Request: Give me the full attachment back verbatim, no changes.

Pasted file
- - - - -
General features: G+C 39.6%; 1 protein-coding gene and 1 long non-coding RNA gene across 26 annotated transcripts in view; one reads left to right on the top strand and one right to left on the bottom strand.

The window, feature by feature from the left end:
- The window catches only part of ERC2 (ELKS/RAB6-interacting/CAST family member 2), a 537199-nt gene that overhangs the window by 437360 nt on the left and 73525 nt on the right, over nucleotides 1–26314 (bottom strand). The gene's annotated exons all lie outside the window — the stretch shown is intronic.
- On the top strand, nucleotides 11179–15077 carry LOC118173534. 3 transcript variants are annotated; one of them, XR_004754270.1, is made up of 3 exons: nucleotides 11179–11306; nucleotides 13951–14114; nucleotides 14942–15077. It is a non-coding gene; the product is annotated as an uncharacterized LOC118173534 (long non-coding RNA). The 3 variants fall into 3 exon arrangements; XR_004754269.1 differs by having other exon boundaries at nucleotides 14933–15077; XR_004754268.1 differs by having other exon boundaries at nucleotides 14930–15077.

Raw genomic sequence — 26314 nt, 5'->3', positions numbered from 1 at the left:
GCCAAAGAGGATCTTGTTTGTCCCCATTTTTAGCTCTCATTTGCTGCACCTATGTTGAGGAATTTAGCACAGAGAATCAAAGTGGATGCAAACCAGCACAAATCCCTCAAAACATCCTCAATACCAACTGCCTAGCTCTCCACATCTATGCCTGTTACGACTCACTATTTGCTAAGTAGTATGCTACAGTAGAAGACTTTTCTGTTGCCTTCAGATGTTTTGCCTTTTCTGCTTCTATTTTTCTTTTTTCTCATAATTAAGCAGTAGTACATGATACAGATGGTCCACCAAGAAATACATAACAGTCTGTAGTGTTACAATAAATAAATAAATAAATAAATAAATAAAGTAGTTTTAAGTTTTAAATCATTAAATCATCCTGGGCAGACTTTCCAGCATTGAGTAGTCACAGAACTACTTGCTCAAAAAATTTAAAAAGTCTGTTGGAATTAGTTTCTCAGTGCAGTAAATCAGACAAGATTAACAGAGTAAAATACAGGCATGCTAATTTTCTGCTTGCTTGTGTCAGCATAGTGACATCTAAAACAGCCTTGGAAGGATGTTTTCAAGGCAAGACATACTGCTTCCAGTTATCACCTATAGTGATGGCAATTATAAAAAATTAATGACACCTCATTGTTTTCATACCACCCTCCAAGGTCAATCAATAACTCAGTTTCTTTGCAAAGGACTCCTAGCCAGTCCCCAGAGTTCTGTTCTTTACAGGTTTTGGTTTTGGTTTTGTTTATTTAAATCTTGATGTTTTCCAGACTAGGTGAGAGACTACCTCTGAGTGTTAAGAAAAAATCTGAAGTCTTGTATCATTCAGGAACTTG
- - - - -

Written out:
General features: G+C 39.6%; 1 protein-coding gene and 1 long non-coding RNA gene across 26 annotated transcripts in view; one reads left to right on the top strand and one right to left on the bottom strand.

The window, feature by feature from the left end:
- The window catches only part of ERC2 (ELKS/RAB6-interacting/CAST family member 2), a 537199-nt gene that overhangs the window by 437360 nt on the left and 73525 nt on the right, over nucleotides 1–26314 (bottom strand). The gene's annotated exons all lie outside the window — the stretch shown is intronic.
- On the top strand, nucleotides 11179–15077 carry LOC118173534. 3 transcript variants are annotated; one of them, XR_004754270.1, is made up of 3 exons: nucleotides 11179–11306; nucleotides 13951–14114; nucleotides 14942–15077. It is a non-coding gene; the product is annotated as an uncharacterized LOC118173534 (long non-coding RNA). The 3 variants fall into 3 exon arrangements; XR_004754269.1 differs by having other exon boundaries at nucleotides 14933–15077; XR_004754268.1 differs by having other exon boundaries at nucleotides 14930–15077.

Raw genomic sequence — 26314 nt, 5'->3', positions numbered from 1 at the left:
GCCAAAGAGGATCTTGTTTGTCCCCATTTTTAGCTCTCATTTGCTGCACCTATGTTGAGGAATTTAGCACAGAGAATCAAAGTGGATGCAAACCAGCACAAATCCCTCAAAACATCCTCAATACCAACTGCCTAGCTCTCCACATCTATGCCTGTTACGACTCACTATTTGCTAAGTAGTATGCTACAGTAGAAGACTTTTCTGTTGCCTTCAGATGTTTTGCCTTTTCTGCTTCTATTTTTCTTTTTTCTCATAATTAAGCAGTAGTACATGATACAGATGGTCCACCAAGAAATACATAACAGTCTGTAGTGTTACAATAAATAAATAAATAAATAAATAAATAAAGTAGTTTTAAGTTTTAAATCATTAAATCATCCTGGGCAGACTTTCCAGCATTGAGTAGTCACAGAACTACTTGCTCAAAAAATTTAAAAAGTCTGTTGGAATTAGTTTCTCAGTGCAGTAAATCAGACAAGATTAACAGAGTAAAATACAGGCATGCTAATTTTCTGCTTGCTTGTGTCAGCATAGTGACATCTAAAACAGCCTTGGAAGGATGTTTTCAAGGCAAGACATACTGCTTCCAGTTATCACCTATAGTGATGGCAATTATAAAAAATTAATGACACCTCATTGTTTTCATACCACCCTCCAAGGTCAATCAATAACTCAGTTTCTTTGCAAAGGACTCCTAGCCAGTCCCCAGAGTTCTGTTCTTTACAGGTTTTGGTTTTGGTTTTGTTTATTTAAATCTTGATGTTTTCCAGACTAGGTGAGAGACTACCTCTGAGTGTTAAGAAAAAATCTGAAGTCTTGTATCATTCAGGAACTTG